Jacko Story Continues

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This is Kevin Roderick with LA Observed for KCRW.

If you had told me a week ago that I'd still be reading and listening to all the stories about Michael Jackson, I would have protested.

And If you'd suggested that Jackson would be my subject in this time spot again this week, I might have said you were crazy.

And yet, here we are.

Jackson is still dominating the news agenda, nationally too but especially here in Los Angeles. Or as the media likes to call us, Hollywood.

I'm fine with the media fascination with Jackson, up to a point, and apparently you are too. A poll by the Pew Research Center for the People and the Press found that almost two-thirds of Americans think the coverage of Jackson's death has been excessive.

But -- we're also eating it up. We're watching TV updates, reading stories online and making everything Jackson a hot topic on social networks, eight days after he died.

And when you think about it, why not?

It's a big story when a mega star dies these days, and it would be even if TMZ and the Drudge Report didn't exist. Gone are the days when the CBS Evening News could bury the news of Elvis Presley dying.

From a news junkie's perspective, the Jackson story is just getting better. His fans have had time to adjust to the tragedy of his death, and now the larger story is shifting into a higher gear.

Let's see:

We have the Los Angeles County Coroner declining to assign a cause of death for a citizen of the county, pending further investigation.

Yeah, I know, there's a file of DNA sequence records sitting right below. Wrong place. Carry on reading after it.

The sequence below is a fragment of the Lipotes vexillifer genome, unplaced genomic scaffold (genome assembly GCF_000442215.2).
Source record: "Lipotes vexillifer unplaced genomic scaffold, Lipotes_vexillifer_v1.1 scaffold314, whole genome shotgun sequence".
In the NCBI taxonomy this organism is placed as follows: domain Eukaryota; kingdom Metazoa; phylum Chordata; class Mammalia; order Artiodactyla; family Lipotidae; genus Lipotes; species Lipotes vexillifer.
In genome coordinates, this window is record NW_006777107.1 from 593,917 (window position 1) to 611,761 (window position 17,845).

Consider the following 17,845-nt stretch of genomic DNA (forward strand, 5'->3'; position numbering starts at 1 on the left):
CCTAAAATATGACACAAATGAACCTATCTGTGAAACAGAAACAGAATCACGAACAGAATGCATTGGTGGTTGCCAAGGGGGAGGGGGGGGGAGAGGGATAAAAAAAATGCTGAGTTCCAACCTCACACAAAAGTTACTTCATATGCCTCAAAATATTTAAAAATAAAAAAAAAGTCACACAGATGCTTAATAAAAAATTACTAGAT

We have the Los Angeles Police Department and the federal Drug Enforcement Administration looking into whether an illegal misuse of drugs killed or contributed to the death of one of the world's biggest performers.

Who can say whether that will lead to disclosures or legal action involving doctors, lawyers or others who provided services to Jackson.

TMZ has reported there were hypodermic injection marks all over Jackson's body, and that a powerful surgical anesthetic was found in his home.

We already have the courts of Los Angeles County drawn into judging which of Jackson's wills is the real thing. A judge will also have to decide the executor of his estate. And most important of all, who will become the legal guardian of Jackson's three young children.

Jackson apparently nominated his mother, who is now 79 years old, with Diana Ross as the backup choice. That issue goes to court next week.

And, then, we still have the fairly compelling public drama of what's going to happen to Michael himself.

Jackson's body has undergone at least two autopsies. He hasn't yet been buried.

When there's talk of a public viewing at his old Neverland Ranch near Santa Barbara – and a public memorial tribute in the same LA Coliseum where the Lakers held their championship – you know this is no ordinary media overreaction to a celebrity passing.

The talk has settled into what sounds as if it will be a funeral on Tuesday at Forest Lawn, with a motorcade to follow to Staples Center.

There a memorial tribute would be mounted by AEG, the company that signed Jackson to do a career resurrection set of 50 performances at its arena in London.

The Lakers parade and rally cost something on the order of $2 million, about half of that for the expense of police overtime and setting up the parade route.

I'd guess that a motorcade from the Valley over the hill to downtown will have a similar impact on public services.

But it also could be a spectacle that will show us once and for all how much interest there is in Jackson's passing.

It's a pretty safe bet that the crowds will be big.

For KCRW, this has been Kevin Roderick with LA Observed.